Stuart Forster reports on playing at the Thracian Cliffs Golf Course in Bulgaria.
Thracian Cliffs Golf and Beach Resort hosted the Volvo World Match Play Championship in May 2013, the biggest golf tournament yet played in Bulgaria.
The course was designed by Gary Player, who has been quoted saying Thracian Cliffs will come to be regarded as “one of the top three golf courses on the planet.” The clifftop links course near Kavarna, on Bulgaria’s Black Sea coast, opened in 2011 and has already drawn comparisons with California’s Pebble Beach.
Golf in Bulgaria
At the beginning of the 21st century Bulgaria did not have a single 18-hole golf course. Hosting an event such as the Volvo World Match Play Championship marked a major step in the development of the sport in this Balkan nation. Seven 18-hole courses now exist in the country.
I pack my clubs and head to Thracian Cliffs, to play a round and talk with Perry Einfeldt, the resort’s General Manager. Einfeldt moved from Hamburg, Germany, to take on his role.
Preparations at Thracian Cliffs were underway for well over a year ahead of the tournament. Much of the key preparation out on the course – including seeding, scarification, spiking and fertilisation – had to be undertaken the year before Volvo World Match Play Championship as there’s little grass growth in the region until mid-April, when temperatures stabilise above 10°C.
“We have known for a long time that we’ll get this tournament. We had a visit from the PGA head green keeping supervisor and since April 2012 we have been following a special maintenance programme. This included the complete over seeding of the whole golf course and some other things like the levelling of signature tees,” says Einfeldt.
Thracian Cliffs Golf Course in Bulgaria
I’m experiencing Thracian Cliffs at its best. It’s a crisp, sunny day. Both the sky and sea are clear blue. The fine weather and dramatic coastal landscape prompt me to pause to take as many shots with my camera as I do with my golf clubs.
“Basically the design is very simple, it’s nine holes out, nine holes in; the course is 4.5km long. The nine holes out you play on the lower level, on the sea level, and the nine holes in you play right above. That has the positive effect that from every single hole you see the sea. You always think you play directly to the sea because from the upper level you don’t see the lower holes, so the greens seem to be above the sea on the back nine,” explains Einfeldt.
I think of myself as reasonably fit and, normally, I’d have no hesitation in walking 9km (6 miles). However, like everyone who plays the Thracian Cliffs, I have to go around the course using an electric buggy. Following the undulating buggy route around the course proves enjoyable and, quite possibly, sees my best driving of the day.
A buggy-only golf course
“This is a buggy only golf course, so you cannot walk it; it’s physically impossible but you can try,” says Einfeldt before launching into a tale of warning. “We had a marathon runner here, he was very positive in his thinking about walking this course, carrying his bag and equipped with pulse- and stepometer; he was top fit and we had to pick him up between the 12th and 13th holes and call a doctor.”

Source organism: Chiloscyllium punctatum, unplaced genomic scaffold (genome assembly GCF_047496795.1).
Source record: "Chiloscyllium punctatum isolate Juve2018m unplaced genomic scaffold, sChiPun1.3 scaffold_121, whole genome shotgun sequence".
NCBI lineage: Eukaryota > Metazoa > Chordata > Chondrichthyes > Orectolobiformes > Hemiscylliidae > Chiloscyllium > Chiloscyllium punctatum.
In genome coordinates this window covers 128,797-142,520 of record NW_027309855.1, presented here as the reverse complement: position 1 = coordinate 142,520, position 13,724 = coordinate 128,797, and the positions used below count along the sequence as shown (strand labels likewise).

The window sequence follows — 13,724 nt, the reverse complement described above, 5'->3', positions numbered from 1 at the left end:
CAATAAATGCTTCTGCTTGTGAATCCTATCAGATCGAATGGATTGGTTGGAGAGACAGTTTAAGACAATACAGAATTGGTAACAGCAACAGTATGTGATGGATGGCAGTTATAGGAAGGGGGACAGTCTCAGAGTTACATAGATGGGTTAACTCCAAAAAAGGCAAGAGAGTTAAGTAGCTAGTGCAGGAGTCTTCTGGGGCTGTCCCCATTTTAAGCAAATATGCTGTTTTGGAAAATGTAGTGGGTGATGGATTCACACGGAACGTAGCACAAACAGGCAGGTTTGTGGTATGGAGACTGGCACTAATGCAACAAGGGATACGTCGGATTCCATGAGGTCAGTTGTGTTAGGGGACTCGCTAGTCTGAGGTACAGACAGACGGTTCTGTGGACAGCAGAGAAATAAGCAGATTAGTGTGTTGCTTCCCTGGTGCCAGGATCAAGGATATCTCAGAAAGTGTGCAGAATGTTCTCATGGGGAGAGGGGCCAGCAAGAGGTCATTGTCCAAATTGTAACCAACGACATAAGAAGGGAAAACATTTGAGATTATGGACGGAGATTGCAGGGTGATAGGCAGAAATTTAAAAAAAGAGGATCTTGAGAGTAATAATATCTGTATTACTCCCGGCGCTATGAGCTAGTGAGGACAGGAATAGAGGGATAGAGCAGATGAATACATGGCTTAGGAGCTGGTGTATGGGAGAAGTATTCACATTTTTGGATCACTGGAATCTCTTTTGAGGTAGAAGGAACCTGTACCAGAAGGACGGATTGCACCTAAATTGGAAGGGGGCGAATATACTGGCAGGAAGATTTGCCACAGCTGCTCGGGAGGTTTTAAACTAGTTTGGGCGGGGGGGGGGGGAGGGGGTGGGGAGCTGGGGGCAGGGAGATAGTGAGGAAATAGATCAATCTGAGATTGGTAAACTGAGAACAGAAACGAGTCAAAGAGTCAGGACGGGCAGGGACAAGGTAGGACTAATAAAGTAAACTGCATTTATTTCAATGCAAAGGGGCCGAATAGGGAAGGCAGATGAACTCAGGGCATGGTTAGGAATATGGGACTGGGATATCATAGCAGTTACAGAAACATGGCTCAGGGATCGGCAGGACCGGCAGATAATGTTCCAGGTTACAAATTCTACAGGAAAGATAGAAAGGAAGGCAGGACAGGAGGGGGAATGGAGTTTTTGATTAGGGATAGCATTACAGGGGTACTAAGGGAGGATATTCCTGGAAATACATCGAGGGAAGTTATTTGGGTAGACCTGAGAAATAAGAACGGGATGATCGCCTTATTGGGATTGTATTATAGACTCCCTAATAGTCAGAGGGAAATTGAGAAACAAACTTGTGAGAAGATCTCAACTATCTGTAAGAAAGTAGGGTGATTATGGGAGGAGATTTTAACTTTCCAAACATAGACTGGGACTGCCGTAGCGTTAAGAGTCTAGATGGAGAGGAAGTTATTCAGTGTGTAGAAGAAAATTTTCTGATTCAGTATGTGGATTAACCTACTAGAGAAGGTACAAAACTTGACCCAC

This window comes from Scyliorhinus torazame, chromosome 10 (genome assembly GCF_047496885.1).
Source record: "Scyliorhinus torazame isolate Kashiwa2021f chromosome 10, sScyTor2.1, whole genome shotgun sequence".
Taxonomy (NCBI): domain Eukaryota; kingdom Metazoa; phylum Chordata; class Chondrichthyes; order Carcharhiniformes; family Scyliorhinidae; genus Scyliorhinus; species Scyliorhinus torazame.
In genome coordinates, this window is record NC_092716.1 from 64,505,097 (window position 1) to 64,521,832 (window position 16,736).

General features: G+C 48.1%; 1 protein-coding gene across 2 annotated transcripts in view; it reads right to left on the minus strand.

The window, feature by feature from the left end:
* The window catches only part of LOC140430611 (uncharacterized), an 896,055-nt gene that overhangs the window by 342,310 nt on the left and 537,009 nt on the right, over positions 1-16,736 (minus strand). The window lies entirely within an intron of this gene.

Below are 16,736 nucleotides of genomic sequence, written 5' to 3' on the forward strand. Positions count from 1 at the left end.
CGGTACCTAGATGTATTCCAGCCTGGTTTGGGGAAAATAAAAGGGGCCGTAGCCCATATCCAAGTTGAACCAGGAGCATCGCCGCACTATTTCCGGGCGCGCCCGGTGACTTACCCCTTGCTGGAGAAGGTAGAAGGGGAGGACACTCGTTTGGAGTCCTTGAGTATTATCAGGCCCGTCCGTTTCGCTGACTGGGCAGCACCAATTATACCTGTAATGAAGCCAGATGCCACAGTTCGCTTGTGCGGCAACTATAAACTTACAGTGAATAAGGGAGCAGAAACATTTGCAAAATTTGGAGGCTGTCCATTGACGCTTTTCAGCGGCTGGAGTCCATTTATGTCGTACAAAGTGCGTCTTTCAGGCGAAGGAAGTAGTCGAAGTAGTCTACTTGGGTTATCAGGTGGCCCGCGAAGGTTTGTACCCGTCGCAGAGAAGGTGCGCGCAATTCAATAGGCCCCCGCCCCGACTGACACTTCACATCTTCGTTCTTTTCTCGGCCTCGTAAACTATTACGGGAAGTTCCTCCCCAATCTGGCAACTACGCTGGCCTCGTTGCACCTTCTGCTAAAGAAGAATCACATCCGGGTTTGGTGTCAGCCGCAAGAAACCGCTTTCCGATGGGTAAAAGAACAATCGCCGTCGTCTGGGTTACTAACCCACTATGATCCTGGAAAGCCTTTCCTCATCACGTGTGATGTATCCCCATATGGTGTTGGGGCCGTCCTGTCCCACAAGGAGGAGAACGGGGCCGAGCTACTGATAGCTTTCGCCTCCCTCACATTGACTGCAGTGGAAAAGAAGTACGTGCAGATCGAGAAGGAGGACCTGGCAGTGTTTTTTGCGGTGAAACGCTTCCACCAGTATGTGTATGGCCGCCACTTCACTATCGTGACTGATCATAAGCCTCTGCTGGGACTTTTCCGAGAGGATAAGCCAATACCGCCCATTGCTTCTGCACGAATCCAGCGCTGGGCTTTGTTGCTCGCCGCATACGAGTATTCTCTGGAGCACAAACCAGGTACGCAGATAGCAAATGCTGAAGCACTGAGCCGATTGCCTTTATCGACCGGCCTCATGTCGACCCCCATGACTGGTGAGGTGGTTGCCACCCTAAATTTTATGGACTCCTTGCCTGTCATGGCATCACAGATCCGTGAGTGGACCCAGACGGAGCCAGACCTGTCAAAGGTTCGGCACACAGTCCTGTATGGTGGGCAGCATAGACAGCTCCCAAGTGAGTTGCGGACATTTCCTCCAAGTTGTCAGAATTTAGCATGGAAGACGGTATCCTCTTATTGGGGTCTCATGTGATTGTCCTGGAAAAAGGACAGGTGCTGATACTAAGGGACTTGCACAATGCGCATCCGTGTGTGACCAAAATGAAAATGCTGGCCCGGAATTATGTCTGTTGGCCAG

Learning that temperatures can rise above 40°C here in July and August I can see why walking the course would not be a good idea.
During summer Bulgarian holidaymakers flock here to spend time on the resort’s private beaches, the largest of which can accommodate 450 people. Thracian Cliffs’ 5-star hotel has 75 suites, which were fully booked from mid-May to mid-September last year, and the site has 168 apartments and five restaurants.
A club with spa and wellness facilities
Many visitors head here to relax by the 40 metre pool and to enjoy the spa and wellness facilities rather than for golf. Germans make up about a quarter of the guests here, so too does a combination of Brits and Scandinavians.
Golfers interested in playing a round should call +359 5709 2275 to book a tee time. Only 80 slots are available each day. Fifteen minutes are left between each departing group and, wherever possible, four balls are arranged to keep the flow steady.
It quickly becomes clear that the course record, 67, is in no danger from me. Apparently even the record holder did not get round without losing a ball.
A photogenic golf course
The cliff edges are protected environmental areas and, enjoying the scenery, I can see why it takes about six hours to complete a round.
The par five second hole is a mammoth 639 metres from the back tee, though its entirety as not used during the Volvo World Match Play tournament.
“The official signature hole is number 6, which is a par three. From the back tee I think it is 211 metres with 47 metre elevation,” says Einfeldt.
The impressively designed hole is not really that difficult but it does require good nerves to play a straight drive onto the fairway. Deviating a couple of degrees left means playing into a cliff face and too far to the right means dropping straight into the Black Sea.
The course is challenging and spectacular. It will be interesting to see how pros such as Nicolas Colsaerts, Rory McIlroy and Justin Rose perform at the Thracian Cliffs in the middle of the month.
See the Thracian Cliffs Golf and Beach Resort website for details about green fees and how to book a tee time on the golf course. The website alos has information about accommodation, facilities and restaurants.
For further information about travel and tourism in Bulgaria see the Bulgaria Travel website.
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